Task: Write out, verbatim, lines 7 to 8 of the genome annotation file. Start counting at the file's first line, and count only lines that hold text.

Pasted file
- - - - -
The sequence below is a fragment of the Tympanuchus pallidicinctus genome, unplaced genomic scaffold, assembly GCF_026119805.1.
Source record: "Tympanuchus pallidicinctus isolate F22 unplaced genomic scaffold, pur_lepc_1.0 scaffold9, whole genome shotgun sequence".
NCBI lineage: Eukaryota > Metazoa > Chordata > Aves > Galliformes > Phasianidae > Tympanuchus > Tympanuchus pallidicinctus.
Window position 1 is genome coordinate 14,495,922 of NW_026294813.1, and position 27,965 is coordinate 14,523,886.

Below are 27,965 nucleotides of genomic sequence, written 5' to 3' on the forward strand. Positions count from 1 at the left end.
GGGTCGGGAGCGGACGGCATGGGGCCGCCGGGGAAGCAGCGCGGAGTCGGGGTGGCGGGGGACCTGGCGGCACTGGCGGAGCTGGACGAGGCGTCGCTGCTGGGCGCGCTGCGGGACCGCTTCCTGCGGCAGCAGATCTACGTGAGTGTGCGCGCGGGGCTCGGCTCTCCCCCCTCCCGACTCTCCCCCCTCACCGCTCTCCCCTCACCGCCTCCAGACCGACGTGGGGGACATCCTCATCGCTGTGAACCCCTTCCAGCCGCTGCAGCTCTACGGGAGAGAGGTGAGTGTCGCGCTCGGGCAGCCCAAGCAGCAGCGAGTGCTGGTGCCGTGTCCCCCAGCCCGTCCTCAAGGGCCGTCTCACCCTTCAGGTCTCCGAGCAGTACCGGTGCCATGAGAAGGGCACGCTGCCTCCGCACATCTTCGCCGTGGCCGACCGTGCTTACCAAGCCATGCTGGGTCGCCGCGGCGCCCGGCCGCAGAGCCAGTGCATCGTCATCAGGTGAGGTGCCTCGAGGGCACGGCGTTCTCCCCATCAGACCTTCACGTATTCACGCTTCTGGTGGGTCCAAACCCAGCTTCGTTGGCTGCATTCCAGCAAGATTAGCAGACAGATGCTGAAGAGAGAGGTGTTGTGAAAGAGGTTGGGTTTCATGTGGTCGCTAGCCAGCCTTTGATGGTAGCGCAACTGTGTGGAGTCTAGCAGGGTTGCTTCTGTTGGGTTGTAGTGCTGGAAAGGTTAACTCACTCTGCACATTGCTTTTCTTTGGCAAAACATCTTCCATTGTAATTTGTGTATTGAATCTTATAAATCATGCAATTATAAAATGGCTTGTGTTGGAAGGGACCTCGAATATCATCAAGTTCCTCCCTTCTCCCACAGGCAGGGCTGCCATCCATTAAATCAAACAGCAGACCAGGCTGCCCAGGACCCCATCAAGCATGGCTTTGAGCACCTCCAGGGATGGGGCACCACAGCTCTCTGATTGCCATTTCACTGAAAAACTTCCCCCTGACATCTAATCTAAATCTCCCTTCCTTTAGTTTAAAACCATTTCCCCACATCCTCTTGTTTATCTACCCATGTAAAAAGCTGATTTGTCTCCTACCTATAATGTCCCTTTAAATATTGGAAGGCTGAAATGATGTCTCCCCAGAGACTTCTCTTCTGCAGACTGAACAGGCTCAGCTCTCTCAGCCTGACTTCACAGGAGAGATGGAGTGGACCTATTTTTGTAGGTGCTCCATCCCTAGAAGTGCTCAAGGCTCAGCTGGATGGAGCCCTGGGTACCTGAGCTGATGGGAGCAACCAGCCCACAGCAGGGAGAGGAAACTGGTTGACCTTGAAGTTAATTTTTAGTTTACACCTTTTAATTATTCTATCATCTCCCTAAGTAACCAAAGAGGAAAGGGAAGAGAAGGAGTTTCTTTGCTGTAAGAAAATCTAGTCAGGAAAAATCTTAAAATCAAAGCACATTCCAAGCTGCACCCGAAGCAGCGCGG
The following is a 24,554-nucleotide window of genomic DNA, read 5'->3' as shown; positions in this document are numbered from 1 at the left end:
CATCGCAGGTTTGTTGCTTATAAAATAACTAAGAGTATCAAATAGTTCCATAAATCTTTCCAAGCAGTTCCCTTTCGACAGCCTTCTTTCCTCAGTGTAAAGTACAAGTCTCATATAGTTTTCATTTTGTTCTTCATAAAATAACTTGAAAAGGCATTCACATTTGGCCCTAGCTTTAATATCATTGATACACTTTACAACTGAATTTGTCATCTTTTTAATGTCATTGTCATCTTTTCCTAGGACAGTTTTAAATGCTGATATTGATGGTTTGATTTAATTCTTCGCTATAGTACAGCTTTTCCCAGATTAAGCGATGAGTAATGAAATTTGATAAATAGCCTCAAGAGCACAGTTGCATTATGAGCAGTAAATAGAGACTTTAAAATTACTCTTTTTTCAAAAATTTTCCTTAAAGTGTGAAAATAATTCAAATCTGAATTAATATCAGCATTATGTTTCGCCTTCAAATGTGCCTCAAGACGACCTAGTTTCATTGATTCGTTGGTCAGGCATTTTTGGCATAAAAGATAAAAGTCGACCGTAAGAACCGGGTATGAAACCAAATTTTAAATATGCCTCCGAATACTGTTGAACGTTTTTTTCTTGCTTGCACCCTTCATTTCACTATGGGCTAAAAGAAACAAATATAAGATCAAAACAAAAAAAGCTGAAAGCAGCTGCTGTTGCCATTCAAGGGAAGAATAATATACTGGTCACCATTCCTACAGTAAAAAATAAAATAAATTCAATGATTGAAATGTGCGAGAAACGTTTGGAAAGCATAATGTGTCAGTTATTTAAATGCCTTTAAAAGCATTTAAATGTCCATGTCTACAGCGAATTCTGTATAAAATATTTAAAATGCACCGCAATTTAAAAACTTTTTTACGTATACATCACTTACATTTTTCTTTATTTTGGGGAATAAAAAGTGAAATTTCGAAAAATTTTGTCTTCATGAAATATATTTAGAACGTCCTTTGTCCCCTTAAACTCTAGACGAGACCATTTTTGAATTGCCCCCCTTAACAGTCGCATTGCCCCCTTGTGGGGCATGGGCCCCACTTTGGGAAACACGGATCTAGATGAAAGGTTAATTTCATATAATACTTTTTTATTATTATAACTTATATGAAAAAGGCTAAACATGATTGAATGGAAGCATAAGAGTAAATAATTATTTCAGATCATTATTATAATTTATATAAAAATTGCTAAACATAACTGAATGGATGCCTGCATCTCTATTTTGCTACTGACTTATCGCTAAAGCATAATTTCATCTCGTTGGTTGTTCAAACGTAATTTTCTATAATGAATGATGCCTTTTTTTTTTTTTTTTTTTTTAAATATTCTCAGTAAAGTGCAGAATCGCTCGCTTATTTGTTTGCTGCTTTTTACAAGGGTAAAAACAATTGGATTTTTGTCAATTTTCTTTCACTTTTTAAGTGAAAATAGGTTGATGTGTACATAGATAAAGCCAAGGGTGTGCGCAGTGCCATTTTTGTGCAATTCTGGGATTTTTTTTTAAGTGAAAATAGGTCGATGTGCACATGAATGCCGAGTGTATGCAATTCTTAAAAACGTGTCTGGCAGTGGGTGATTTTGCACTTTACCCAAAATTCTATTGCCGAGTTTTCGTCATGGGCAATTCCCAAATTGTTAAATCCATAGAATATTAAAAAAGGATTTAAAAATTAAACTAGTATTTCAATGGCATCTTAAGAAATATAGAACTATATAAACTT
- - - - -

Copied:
The following is a 24,554-nucleotide window of genomic DNA, read 5'->3' as shown; positions in this document are numbered from 1 at the left end:
CATCGCAGGTTTGTTGCTTATAAAATAACTAAGAGTATCAAATAGTTCCATAAATCTTTCCAAGCAGTTCCCTTTCGACAGCCTTCTTTCCTCAGTGTAAAGTACAAGTCTCATATAGTTTTCATTTTGTTCTTCATAAAATAACTTGAAAAGGCATTCACATTTGGCCCTAGCTTTAATATCATTGATACACTTTACAACTGAATTTGTCATCTTTTTAATGTCATTGTCATCTTTTCCTAGGACAGTTTTAAATGCTGATATTGATGGTTTGATTTAATTCTTCGCTATAGTACAGCTTTTCCCAGATTAAGCGATGAGTAATGAAATTTGATAAATAGCCTCAAGAGCACAGTTGCATTATGAGCAGTAAATAGAGACTTTAAAATTACTCTTTTTTCAAAAATTTTCCTTAAAGTGTGAAAATAATTCAAATCTGAATTAATATCAGCATTATGTTTCGCCTTCAAATGTGCCTCAAGACGACCTAGTTTCATTGATTCGTTGGTCAGGCATTTTTGGCATAAAAGATAAAAGTCGACCGTAAGAACCGGGTATGAAACCAAATTTTAAATATGCCTCCGAATACTGTTGAACGTTTTTTTCTTGCTTGCACCCTTCATTTCACTATGGGCTAAAAGAAACAAATATAAGATCAAAACAAAAAAAGCTGAAAGCAGCTGCTGTTGCCATTCAAGGGAAGAATAATATACTGGTCACCATTCCTACAGTAAAAAATAAAATAAATTCAATGATTGAAATGTGCGAGAAACGTTTGGAAAGCATAATGTGTCAGTTATTTAAATGCCTTTAAAAGCATTTAAATGTCCATGTCTACAGCGAATTCTGTATAAAATATTTAAAATGCACCGCAATTTAAAAACTTTTTTACGTATACATCACTTACATTTTTCTTTATTTTGGGGAATAAAAAGTGAAATTTCGAAAAATTTTGTCTTCATGAAATATATTTAGAACGTCCTTTGTCCCCTTAAACTCTAGACGAGACCATTTTTGAATTGCCCCCCTTAACAGTCGCATTGCCCCCTTGTGGGGCATGGGCCCCACTTTGGGAAACACGGATCTAGATGAAAGGTTAATTTCATATAATACTTTTTTATTATTATAACTTATATGAAAAAGGCTAAACATGATTGAATGGAAGCATAAGAGTAAATAATTATTTCAGATCATTATTATAATTTATATAAAAATTGCTAAACATAACTGAATGGATGCCTGCATCTCTATTTTGCTACTGACTTATCGCTAAAGCATAATTTCATCTCGTTGGTTGTTCAAACGTAATTTTCTATAATGAATGATGCCTTTTTTTTTTTTTTTTTTTTTAAATATTCTCAGTAAAGTGCAGAATCGCTCGCTTATTTGTTTGCTGCTTTTTACAAGGGTAAAAACAATTGGATTTTTGTCAATTTTCTTTCACTTTTTAAGTGAAAATAGGTTGATGTGTACATAGATAAAGCCAAGGGTGTGCGCAGTGCCATTTTTGTGCAATTCTGGGATTTTTTTTTAAGTGAAAATAGGTCGATGTGCACATGAATGCCGAGTGTATGCAATTCTTAAAAACGTGTCTGGCAGTGGGTGATTTTGCACTTTACCCAAAATTCTATTGCCGAGTTTTCGTCATGGGCAATTCCCAAATTGTTAAATCCATAGAATATTAAAAAAGGATTTAAAAATTAAACTAGTATTTCAATGGCATCTTAAGAAATATAGAACTATATAAACTT